Mac Gill, Stevenson, Dd
Mac Gill, Stevenson, D.D.
a Scotch divine of considerable note, was born at Port Glasgow Jan. 19, 1765, of pious parents. He early chose the service of his Master, and conducted all his studies with a view to the ministry. He was educated at the University of Glasgow, and was licensed to preach in 1790; was appointed minister at Eastwood in 1791; was transferred in 1797 to the Tron Church, Glasgow, and later (1814) was also made a professor of theology in his alma mater. He died Aug. 18,1839. Dr. Mac Gill" commended himself to every man's conscience" not only by his ability in the pulpit, and his laborious visitations of his congregation and parish, but by the Christian interest he took in the public institutions and charities of the city — in the active direction he assumed of the Infirmary, the Prisons, the Magdalene and Lunatic Asylums. His services were also most zealously and actively rendered to ' the Society for benefiting the Highlands and Islands of Scotland by means of Gselic Schools," "the Propagation of the Gospel in India," and "the Missions on behalf of the Jews." In 1800 Dr. Mac Gill originated a clerical literary society, to-which for many years he acted as secretary. It was after receiving the full approbation and friendly criticism of this literary society that he favored the world with Considerations addressed to a Young Clergyman (1809, 12mo), a work which, on its first appearance, obtained an extensive circulation, and from the perusal of which no young minister can fail to derive great and permanent advantage. His sermons were published in 1839. See Robt. Burns, Memoir of Dr. Mac Gill (Edhib. 1842, 12mo); Jamieson,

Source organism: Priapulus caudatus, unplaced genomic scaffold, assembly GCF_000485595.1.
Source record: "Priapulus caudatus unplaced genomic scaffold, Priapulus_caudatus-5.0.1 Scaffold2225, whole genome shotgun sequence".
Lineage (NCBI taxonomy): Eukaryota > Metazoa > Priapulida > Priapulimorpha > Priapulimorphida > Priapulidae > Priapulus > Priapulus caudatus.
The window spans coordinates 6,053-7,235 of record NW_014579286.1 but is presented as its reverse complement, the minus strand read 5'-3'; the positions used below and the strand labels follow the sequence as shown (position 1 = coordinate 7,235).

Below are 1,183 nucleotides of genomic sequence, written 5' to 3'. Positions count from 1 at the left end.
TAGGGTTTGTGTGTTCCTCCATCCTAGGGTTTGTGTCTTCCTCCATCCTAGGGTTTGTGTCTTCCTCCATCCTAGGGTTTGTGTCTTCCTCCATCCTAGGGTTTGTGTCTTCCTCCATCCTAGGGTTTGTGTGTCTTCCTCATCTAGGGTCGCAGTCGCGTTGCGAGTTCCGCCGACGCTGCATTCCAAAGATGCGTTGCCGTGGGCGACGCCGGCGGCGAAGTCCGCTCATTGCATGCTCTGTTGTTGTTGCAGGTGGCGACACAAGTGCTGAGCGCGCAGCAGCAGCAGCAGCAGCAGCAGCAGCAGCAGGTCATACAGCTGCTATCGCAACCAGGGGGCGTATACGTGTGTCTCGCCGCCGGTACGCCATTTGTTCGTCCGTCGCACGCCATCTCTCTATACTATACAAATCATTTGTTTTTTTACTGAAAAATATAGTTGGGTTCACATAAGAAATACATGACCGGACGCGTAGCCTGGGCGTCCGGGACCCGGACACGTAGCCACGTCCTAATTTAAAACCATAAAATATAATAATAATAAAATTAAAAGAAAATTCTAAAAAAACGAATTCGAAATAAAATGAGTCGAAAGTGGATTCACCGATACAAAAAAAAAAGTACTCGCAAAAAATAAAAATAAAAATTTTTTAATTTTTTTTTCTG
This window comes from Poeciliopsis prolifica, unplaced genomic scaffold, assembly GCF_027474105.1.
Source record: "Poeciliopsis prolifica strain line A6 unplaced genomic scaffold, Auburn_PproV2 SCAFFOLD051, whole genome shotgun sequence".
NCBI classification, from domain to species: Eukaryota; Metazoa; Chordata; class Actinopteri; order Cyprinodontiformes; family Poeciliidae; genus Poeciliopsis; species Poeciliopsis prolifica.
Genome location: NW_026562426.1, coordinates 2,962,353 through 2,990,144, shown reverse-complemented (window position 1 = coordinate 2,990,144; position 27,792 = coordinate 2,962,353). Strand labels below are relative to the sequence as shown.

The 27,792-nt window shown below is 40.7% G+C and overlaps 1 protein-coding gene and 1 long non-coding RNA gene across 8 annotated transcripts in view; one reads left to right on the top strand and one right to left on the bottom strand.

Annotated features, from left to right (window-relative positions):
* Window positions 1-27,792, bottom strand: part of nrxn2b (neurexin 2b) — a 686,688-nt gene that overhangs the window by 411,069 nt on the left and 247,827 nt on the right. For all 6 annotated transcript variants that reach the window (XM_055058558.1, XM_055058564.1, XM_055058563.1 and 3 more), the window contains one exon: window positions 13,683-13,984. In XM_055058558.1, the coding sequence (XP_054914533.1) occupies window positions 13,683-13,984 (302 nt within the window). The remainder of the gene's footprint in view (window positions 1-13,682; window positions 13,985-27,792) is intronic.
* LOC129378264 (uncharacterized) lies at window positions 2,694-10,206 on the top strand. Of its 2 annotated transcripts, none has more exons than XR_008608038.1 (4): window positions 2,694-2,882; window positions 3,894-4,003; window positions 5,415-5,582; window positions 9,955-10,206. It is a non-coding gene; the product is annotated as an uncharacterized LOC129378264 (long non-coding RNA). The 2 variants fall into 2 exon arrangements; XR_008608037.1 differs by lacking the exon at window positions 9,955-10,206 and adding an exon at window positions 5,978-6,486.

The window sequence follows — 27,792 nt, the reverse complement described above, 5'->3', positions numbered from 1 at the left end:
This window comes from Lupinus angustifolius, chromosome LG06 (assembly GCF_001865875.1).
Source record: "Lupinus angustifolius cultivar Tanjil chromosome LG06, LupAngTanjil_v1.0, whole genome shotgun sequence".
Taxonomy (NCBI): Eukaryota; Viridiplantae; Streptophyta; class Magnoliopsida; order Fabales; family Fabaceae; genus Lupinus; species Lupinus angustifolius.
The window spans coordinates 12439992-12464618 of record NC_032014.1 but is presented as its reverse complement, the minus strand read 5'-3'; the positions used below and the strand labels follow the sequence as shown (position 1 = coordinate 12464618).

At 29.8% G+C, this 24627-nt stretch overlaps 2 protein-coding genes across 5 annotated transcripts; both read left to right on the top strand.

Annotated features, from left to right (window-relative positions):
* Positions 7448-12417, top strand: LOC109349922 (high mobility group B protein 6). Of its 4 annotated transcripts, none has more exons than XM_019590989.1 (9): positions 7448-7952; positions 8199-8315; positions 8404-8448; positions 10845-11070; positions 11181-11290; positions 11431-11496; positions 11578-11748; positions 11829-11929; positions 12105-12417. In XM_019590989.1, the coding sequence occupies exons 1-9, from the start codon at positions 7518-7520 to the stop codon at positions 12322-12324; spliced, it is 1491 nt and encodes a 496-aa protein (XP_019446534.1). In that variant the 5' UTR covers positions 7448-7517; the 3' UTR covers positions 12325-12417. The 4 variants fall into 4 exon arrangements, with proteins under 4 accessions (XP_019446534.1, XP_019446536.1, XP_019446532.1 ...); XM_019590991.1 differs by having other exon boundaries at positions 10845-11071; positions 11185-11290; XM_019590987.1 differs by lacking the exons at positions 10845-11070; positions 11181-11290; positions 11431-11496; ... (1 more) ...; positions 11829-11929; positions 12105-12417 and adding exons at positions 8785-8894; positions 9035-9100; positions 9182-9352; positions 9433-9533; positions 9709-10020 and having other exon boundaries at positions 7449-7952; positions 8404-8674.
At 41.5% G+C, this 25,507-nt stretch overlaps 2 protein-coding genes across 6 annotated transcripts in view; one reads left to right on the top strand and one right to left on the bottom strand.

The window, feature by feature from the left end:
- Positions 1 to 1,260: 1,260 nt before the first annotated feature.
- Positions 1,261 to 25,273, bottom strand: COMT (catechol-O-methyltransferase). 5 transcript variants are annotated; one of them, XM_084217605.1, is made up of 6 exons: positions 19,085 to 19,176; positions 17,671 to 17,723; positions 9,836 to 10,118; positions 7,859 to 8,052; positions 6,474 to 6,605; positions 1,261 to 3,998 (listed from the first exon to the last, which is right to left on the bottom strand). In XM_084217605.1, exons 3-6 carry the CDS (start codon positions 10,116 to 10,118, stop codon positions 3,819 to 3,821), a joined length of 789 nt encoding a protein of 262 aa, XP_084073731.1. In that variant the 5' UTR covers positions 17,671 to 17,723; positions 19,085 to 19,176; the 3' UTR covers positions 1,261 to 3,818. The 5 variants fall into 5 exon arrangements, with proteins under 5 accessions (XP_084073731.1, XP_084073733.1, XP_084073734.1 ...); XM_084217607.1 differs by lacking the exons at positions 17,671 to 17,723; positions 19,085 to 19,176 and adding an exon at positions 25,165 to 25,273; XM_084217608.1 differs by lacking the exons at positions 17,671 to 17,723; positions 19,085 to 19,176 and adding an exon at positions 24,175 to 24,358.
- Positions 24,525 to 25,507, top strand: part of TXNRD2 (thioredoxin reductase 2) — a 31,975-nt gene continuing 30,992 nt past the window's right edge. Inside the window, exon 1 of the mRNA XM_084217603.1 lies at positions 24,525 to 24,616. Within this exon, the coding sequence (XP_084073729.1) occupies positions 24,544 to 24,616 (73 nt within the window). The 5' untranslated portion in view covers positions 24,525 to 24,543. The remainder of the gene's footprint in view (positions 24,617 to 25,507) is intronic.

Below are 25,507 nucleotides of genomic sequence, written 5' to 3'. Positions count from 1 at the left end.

Dictionary of Religious Biography, s.v.; Allibone, Dict. of Brit. and Amer. Authors, s.v.